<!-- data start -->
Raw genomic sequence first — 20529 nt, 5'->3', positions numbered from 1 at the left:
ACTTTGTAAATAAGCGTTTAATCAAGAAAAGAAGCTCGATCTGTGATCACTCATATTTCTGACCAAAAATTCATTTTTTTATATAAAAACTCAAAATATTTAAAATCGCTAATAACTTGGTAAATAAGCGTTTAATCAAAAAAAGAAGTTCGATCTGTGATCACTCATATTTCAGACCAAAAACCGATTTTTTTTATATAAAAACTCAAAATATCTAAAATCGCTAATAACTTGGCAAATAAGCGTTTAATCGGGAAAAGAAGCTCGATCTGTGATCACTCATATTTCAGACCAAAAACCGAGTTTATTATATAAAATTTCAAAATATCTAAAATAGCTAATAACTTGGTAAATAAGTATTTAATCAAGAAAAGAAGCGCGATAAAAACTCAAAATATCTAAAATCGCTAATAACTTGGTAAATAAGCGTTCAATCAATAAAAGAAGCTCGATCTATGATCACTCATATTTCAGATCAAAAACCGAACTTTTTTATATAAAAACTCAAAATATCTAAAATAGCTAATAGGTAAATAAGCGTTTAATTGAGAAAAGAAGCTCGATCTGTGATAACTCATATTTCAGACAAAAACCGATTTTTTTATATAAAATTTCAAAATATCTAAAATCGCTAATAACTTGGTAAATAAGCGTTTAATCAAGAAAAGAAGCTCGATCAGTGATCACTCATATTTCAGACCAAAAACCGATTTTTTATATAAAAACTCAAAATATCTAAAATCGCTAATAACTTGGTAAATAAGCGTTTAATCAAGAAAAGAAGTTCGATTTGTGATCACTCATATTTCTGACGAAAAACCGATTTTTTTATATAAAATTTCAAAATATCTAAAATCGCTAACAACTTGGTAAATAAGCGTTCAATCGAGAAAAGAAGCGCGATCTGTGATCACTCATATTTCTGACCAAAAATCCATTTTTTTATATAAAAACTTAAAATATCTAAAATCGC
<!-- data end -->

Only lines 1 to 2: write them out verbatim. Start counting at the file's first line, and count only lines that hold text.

Raw genomic sequence first — 20529 nt, 5'->3', positions numbered from 1 at the left:
ACTTTGTAAATAAGCGTTTAATCAAGAAAAGAAGCTCGATCTGTGATCACTCATATTTCTGACCAAAAATTCATTTTTTTATATAAAAACTCAAAATATTTAAAATCGCTAATAACTTGGTAAATAAGCGTTTAATCAAAAAAAGAAGTTCGATCTGTGATCACTCATATTTCAGACCAAAAACCGATTTTTTTTATATAAAAACTCAAAATATCTAAAATCGCTAATAACTTGGCAAATAAGCGTTTAATCGGGAAAAGAAGCTCGATCTGTGATCACTCATATTTCAGACCAAAAACCGAGTTTATTATATAAAATTTCAAAATATCTAAAATAGCTAATAACTTGGTAAATAAGTATTTAATCAAGAAAAGAAGCGCGATAAAAACTCAAAATATCTAAAATCGCTAATAACTTGGTAAATAAGCGTTCAATCAATAAAAGAAGCTCGATCTATGATCACTCATATTTCAGATCAAAAACCGAACTTTTTTATATAAAAACTCAAAATATCTAAAATAGCTAATAGGTAAATAAGCGTTTAATTGAGAAAAGAAGCTCGATCTGTGATAACTCATATTTCAGACAAAAACCGATTTTTTTATATAAAATTTCAAAATATCTAAAATCGCTAATAACTTGGTAAATAAGCGTTTAATCAAGAAAAGAAGCTCGATCAGTGATCACTCATATTTCAGACCAAAAACCGATTTTTTATATAAAAACTCAAAATATCTAAAATCGCTAATAACTTGGTAAATAAGCGTTTAATCAAGAAAAGAAGTTCGATTTGTGATCACTCATATTTCTGACGAAAAACCGATTTTTTTATATAAAATTTCAAAATATCTAAAATCGCTAACAACTTGGTAAATAAGCGTTCAATCGAGAAAAGAAGCGCGATCTGTGATCACTCATATTTCTGACCAAAAATCCATTTTTTTATATAAAAACTTAAAATATCTAAAATCGC